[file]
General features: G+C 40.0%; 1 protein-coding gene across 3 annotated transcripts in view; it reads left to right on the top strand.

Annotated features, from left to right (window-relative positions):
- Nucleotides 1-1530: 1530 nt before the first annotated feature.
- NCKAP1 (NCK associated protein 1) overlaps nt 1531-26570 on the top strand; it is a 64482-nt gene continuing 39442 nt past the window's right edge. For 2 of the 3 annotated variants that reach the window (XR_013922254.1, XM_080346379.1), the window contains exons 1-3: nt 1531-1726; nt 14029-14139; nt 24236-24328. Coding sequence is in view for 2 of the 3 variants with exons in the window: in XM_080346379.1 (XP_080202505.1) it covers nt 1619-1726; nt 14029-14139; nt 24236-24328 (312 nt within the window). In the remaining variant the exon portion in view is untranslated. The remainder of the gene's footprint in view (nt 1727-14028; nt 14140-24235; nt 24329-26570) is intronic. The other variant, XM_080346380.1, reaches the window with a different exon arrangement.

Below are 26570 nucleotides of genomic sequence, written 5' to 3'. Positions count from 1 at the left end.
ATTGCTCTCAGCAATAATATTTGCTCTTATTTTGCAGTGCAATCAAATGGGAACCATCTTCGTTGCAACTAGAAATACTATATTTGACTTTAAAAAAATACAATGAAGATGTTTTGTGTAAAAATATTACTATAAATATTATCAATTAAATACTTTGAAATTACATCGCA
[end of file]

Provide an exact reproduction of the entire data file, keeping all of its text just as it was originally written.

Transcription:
General features: G+C 40.0%; 1 protein-coding gene across 3 annotated transcripts in view; it reads left to right on the top strand.

Annotated features, from left to right (window-relative positions):
- Nucleotides 1-1530: 1530 nt before the first annotated feature.
- NCKAP1 (NCK associated protein 1) overlaps nt 1531-26570 on the top strand; it is a 64482-nt gene continuing 39442 nt past the window's right edge. For 2 of the 3 annotated variants that reach the window (XR_013922254.1, XM_080346379.1), the window contains exons 1-3: nt 1531-1726; nt 14029-14139; nt 24236-24328. Coding sequence is in view for 2 of the 3 variants with exons in the window: in XM_080346379.1 (XP_080202505.1) it covers nt 1619-1726; nt 14029-14139; nt 24236-24328 (312 nt within the window). In the remaining variant the exon portion in view is untranslated. The remainder of the gene's footprint in view (nt 1727-14028; nt 14140-24235; nt 24329-26570) is intronic. The other variant, XM_080346380.1, reaches the window with a different exon arrangement.

Below are 26570 nucleotides of genomic sequence, written 5' to 3'. Positions count from 1 at the left end.
ATTGCTCTCAGCAATAATATTTGCTCTTATTTTGCAGTGCAATCAAATGGGAACCATCTTCGTTGCAACTAGAAATACTATATTTGACTTTAAAAAAATACAATGAAGATGTTTTGTGTAAAAATATTACTATAAATATTATCAATTAAATACTTTGAAATTACATCGCA